Day 1 winner Rauf will not be in Taiwan for the Finals on Saturday and thusly had to concede his place. His place would ordinarily go to Day 1 runner up Hazzan, except that Hazzan already has a place in the finals as 1v1 winner of Day 2. The Finals ticket was then handed to third place finisher Bullshooter who in fact declined due to the fact that he would rather arrive at the final using a GIGABYTE board as opposed to the ASRock boards usedon Day 2 (Note contest rules dictate that overclockers must use the same board in the finals that used in qualification).
This means that his place now goes to Racoon who now claims the Day 1 final berth in the finals with Bullshooter facing Xtreme Addict in the Day 4 1v1 contest. The upshot of this complicated state of affairs means that in Day 4, Bullshooter actually managed to position himself in line for a Semi-Final ticket benching on GIGABYTE.
Bullshooter and Xtreme Addict arrived on the HWBOT mains stage benching on randomly drawn i7 6950X chips and GIGABYTE X99 SOC Champion motherboards. The two contenders saw the random benchmark draw throw out 3DMark Fire Strike Physics, a benchmark that once again was accepted by both overclockers without veto.
With just over ten minutes of bench time remaining, Xtreme Addict was flying high with a score of 33,239, while Bullshooter had not yet actually made a successful run – signs that something was wrong with his system. Possible condensation issues due the humid Taiwan climate, a very real issue in live benching, or possibly just the Gods of irony, with the GIGABYTE board not giving the German the competitive edge he was looking for.
With just seconds to go Bullshooter finally posted a 3DMark Firestrike Physics score of 32,009 points. By the close of the contest however Xtreme Addict had managed to win the 1v1 contest with his score of 33,239.
Congrats to Xreme Addict! The Semi-Final line up for tomorrow will involve Dancop vs Xtreme Addict and Racoon vs Hazzan.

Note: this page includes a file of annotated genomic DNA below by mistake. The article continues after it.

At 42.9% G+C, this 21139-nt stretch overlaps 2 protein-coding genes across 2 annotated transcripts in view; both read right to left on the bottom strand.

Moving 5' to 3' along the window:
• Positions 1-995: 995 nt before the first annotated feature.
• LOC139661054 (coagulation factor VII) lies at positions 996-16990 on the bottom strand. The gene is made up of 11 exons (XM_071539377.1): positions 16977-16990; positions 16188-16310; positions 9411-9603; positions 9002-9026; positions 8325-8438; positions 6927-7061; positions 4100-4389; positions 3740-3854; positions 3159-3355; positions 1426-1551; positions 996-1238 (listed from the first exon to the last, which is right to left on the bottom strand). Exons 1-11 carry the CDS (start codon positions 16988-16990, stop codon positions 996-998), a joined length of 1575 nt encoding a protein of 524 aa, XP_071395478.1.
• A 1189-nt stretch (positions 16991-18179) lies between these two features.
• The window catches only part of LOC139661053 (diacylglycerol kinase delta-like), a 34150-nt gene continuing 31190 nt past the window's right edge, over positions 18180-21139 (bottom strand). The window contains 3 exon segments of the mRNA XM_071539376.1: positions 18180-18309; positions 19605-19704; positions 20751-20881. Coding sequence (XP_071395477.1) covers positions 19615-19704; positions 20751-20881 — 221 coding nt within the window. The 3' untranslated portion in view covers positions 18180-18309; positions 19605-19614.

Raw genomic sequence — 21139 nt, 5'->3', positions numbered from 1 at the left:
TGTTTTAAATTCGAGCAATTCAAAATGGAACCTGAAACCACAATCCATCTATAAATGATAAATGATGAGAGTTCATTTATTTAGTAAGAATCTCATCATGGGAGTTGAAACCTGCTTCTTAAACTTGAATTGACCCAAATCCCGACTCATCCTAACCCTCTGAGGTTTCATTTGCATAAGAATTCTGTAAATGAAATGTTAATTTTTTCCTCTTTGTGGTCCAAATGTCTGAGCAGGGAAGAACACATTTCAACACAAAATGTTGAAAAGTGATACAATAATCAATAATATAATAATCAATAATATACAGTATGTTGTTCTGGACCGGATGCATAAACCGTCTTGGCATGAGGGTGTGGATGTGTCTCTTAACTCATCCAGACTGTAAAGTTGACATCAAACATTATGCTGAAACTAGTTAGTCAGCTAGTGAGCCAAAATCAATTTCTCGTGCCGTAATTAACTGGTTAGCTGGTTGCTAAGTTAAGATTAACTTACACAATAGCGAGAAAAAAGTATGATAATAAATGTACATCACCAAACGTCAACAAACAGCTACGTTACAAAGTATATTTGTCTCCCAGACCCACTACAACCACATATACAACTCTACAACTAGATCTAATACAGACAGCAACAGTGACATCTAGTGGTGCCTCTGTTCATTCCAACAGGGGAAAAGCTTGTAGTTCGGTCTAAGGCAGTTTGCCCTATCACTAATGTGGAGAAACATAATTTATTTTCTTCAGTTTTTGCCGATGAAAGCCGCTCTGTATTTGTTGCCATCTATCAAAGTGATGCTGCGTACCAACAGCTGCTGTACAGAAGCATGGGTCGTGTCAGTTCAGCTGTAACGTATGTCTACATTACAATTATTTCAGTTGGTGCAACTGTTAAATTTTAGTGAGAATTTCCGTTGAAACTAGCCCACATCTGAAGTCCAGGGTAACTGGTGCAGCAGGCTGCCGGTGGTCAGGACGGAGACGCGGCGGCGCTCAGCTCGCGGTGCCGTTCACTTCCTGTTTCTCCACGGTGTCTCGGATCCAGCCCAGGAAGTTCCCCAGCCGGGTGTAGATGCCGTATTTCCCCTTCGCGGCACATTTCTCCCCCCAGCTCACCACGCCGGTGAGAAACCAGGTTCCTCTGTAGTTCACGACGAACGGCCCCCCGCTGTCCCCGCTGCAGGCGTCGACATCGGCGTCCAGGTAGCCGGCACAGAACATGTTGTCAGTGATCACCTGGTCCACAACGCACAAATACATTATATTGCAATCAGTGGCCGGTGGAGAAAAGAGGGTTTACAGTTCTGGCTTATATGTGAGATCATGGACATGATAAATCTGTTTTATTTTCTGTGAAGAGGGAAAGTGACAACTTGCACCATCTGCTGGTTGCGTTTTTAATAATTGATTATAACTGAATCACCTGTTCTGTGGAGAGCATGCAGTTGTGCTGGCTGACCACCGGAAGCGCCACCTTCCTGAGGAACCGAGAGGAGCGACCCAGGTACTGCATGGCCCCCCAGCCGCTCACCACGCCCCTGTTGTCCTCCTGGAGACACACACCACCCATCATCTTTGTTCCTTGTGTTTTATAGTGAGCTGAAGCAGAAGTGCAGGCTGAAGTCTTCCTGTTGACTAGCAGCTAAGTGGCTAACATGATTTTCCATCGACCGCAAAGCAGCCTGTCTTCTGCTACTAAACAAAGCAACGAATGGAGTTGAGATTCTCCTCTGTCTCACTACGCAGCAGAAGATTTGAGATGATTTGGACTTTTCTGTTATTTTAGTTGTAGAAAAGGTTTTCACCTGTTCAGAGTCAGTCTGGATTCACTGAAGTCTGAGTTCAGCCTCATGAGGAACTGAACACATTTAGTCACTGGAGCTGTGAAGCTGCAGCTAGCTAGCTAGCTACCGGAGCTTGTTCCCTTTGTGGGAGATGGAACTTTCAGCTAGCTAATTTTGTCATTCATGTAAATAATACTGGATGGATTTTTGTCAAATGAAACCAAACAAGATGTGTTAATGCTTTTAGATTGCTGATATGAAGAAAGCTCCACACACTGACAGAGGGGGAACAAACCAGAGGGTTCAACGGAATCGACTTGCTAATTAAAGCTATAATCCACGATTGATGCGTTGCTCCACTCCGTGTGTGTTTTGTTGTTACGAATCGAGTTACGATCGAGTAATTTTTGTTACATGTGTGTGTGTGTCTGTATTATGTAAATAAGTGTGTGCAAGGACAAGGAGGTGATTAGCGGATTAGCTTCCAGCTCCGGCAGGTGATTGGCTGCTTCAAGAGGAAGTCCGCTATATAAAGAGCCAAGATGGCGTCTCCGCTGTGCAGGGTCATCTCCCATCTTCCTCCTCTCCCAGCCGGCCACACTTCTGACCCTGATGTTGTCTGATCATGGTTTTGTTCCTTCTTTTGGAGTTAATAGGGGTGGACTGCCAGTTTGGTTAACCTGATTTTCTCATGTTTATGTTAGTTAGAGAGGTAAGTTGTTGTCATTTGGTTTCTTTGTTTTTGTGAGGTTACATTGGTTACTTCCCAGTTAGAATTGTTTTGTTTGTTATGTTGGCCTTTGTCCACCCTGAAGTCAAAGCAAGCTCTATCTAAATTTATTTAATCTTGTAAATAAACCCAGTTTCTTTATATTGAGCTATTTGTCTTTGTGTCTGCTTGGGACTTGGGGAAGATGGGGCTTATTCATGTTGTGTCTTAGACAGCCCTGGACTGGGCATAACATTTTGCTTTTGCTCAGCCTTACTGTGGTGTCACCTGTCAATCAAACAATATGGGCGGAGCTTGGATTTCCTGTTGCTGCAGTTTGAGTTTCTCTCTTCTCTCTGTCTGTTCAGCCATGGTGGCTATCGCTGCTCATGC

G.SKILL have just announced their plans for Computex 2016 where once again we will be treated to a World Record Stage where five local motherboard vendors go head to head live on the show floor to see who can whip out the best scores and records. Then of course there is the third edition of the OC World Cup which pits some of the best overclockers in the world against each other for some seriously tasty looking wads of cash of up to $10,000. This year will see Dancop, Alex@ro, Hazzan, Splave, Wizerty, and Lucky_n00b compete.
[Press Release] G.SKILL International Enterprise Co., Ltd., the world’s leading manufacturer of extreme performance memory and gaming peripherals, is extremely excited to announce and host the two largest annual extreme overclocking events at Computex this year – the 5th Annual OC World Record Stage 2016 and 3rd Annual OC World Cup 2016.
Gathering an all-star lineup of professional overclockers from around the world, G.SKILL is ready to rewrite overclocking benchmark world records with the newest hardware from the leaders of each field, including the top 5 manufacturers of performance motherboards, Intel, Samsung, and NVIDIA.
Both events will be held at G.SKILL Computex Booth I0608, located at Taipei City’s Nangang Exhibition Hall, 1F.
So what have we learned about the i7 6950X? We know it will be clocked at 3.5GHz and have a nice substantial 25MB of cache (25% more than the current top dog the i7-5960X). While it has yet to be confirmed by Intel, there are substantial rumors that are gaining momentum regarding core count.
According to wccttech.com the i7 6950X will have a total of 10 cores. With hyperthreading enabled that results in a total of twenty threads. The retail price for the first HEDT platform in almost two years is also rumored to be pushed a little higher with the i7 6950X costing in the region of $1,500 USD. Other details out there include a TDP similar to Haswell-E of 140 watts, out of the box memory support for DDR4 at 2400MHz and of course compatibility for current X99 chipset boards.